The site they are heading to most? Glassdoor: The online site that hosts millions of global company reviews, CEO ratings and salary reports. The average Glassdoor Company rating is 3.4/5, which is made up of a combination of excellent employers such as Google (4.5 rating) and Facebook (4.4 rating) alongside companies who have a heavy stream of dreadful employee reviews. Even the best employers fall victim of the occasional “toxic employee” who chooses to vent their frustrations on the platform, so whether you are combatting a stream of complaints or simply want to work your way to Glassdoor’s Best Places to Work list then here are 6 steps to help you get there!
Don’t be surprised if you are faced with lots of negative reviews, after all it’s always the disgruntled few employees that choose to vent their opinions online, where as happy employees are less likely to review (without prompting) because they have no real reason to!
If however you spot a trend where a high percentage of employees are leaving negative reviews then your route to improve your Glassdoor rating is going to be a bit more tricky (we’ll get to that in point 6), because only great companies can achieve great Glassdoor reviews! If you have a toxic culture and are ignoring potential issues then no amount of online reputation management is going to get your unhappy and disengaged employees to leave you a glowing Glassdoor review!
2. Claim your profile
Claiming your Glassdoor profile is really easy and free to do. All you’ll need is access to a company email address to verify that you have permission to act on the company’s behalf. Once you’ve got access you’ll be able to login and see your full profile activity with analytics of who has visited your profile, as well as be able to update your specific company information. There is also a paid option which can unlock additional features such as the ability to pin your best Glassdoor review to the top of your page, but you do not need to spend money to improve your Glassdoor rating.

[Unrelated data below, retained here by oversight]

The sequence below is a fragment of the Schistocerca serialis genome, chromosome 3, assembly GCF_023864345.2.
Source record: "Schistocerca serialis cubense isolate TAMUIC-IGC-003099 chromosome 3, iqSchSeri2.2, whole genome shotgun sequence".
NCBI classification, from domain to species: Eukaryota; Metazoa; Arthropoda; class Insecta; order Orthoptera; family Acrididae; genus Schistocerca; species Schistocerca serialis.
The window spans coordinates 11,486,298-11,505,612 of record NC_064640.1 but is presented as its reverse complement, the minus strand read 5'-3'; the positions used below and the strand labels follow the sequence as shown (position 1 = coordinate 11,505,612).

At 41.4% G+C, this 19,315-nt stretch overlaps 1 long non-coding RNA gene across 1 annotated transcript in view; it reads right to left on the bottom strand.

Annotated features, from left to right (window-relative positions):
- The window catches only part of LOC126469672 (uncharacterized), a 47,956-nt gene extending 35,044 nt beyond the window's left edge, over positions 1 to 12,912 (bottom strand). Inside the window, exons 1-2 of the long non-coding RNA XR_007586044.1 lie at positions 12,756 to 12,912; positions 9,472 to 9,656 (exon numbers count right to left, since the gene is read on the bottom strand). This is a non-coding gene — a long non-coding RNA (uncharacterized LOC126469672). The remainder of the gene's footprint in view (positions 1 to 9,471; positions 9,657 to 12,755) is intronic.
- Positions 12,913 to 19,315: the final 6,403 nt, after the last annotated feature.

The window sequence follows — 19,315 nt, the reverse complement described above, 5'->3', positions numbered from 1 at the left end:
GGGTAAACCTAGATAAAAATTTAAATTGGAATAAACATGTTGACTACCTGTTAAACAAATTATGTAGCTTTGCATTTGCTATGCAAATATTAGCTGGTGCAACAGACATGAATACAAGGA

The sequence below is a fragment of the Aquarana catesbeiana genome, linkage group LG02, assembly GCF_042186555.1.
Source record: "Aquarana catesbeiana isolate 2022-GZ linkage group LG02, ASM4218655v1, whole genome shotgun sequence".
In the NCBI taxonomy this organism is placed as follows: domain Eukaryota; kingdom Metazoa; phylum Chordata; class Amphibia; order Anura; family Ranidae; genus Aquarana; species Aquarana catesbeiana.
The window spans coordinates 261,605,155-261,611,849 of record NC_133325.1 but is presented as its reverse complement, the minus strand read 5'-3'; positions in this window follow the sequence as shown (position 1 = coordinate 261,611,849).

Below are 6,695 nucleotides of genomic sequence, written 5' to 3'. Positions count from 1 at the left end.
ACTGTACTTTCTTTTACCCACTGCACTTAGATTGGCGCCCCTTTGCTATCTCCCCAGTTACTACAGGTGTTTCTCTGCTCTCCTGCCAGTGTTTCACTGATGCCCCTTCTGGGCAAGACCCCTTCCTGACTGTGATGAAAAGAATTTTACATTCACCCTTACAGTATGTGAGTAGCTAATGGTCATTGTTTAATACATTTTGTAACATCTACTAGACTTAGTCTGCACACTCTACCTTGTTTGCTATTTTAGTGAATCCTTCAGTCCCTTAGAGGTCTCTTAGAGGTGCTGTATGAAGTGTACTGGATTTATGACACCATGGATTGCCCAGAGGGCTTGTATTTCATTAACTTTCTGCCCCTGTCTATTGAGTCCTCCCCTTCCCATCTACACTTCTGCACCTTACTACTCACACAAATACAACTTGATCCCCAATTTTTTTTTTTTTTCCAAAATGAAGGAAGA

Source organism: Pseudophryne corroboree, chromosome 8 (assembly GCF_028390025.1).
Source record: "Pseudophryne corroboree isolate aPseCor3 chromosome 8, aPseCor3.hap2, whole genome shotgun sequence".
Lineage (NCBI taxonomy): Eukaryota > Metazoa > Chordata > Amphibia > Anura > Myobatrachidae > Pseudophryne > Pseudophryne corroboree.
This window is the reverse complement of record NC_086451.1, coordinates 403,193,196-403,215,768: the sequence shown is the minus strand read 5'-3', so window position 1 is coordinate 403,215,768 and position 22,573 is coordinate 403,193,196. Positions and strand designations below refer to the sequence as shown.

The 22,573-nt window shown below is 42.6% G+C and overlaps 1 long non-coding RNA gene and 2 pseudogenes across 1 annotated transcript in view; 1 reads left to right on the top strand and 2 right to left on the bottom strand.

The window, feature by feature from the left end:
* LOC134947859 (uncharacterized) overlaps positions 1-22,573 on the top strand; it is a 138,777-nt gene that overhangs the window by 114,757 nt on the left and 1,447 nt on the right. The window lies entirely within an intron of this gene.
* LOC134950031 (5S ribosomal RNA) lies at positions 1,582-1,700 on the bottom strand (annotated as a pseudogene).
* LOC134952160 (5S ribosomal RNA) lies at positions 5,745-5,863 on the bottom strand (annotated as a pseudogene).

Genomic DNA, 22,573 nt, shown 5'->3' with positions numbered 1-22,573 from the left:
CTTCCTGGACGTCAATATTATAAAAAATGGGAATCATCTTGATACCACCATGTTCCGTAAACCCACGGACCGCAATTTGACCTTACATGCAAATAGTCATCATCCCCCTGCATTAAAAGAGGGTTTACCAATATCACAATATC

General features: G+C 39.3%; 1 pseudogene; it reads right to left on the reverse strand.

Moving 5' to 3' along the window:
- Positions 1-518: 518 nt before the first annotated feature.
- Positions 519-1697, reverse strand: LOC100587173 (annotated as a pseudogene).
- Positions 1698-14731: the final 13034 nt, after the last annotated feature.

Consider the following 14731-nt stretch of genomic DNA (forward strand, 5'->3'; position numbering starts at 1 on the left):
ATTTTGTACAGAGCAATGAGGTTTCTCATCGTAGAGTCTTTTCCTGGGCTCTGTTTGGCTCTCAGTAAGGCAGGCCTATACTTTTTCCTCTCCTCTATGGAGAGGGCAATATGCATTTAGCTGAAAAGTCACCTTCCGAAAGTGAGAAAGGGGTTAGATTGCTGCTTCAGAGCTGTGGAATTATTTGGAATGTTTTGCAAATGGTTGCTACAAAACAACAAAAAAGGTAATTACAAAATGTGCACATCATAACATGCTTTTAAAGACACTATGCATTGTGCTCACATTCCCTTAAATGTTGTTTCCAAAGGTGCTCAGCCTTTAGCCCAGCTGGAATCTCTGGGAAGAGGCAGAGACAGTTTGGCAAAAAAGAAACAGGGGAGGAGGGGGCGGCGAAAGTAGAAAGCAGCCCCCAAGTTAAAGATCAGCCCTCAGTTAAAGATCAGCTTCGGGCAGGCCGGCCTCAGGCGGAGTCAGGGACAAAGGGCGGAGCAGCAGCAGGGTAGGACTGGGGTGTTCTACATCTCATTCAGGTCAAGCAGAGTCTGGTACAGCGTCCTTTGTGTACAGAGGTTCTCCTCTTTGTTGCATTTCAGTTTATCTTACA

3. Define your Glassdoor Strategy (and reach out to happy employees!)
4. Discover those key moments of truth in the employee lifecycle
5. Respond to your reviews
It can be tempting to bury your head in the sand and ignore the negative Glassdoor reviews you DO get, especially when you don’t agree with them and believe they have been posted by disgruntled ex-employees! You may even think that you would draw more attention to the posts (which is the last thing you want). But consider this scenario:
You are recruiting for a hard-to-fill role at your company, the perfect candidate sees your advert and decides to look into your employer brand in more detail. They land on your Glassdoor profile and are met with this review:
If you are thinking of responding to your Glassdoor reviews here are our top tips:
Remember, there is no point improving your Glassdoor rating on the surface if the negative points your employees raise are actually true. Doing this will only impact negatively on your retention levels (and probably land you back where you started in a few months). Instead think of your Glassdoor as a platform that gives you regular and honest feedback from employees (past and present) so you can identify what is, and isn’t working. Chances are you’ll identify trends in comments and feedback before it spirals into a bigger problem in your company and you’ll have the opportunity to listen, react and implement change before this happens. For example if you receive consistent complaints about work-life balance you might want to introduce a flexi-time option for your employees to combat the issue (before everyone hands their notice in and jumps ship to a competitor).
Ultimately, a positive Glassdoor review starts with a great employer so no matter where you are with your Glassdoor journey remember to take on board all comments and look to improve from within! Also check out our blog on “Unlocking the power of Glassdoor” for your business.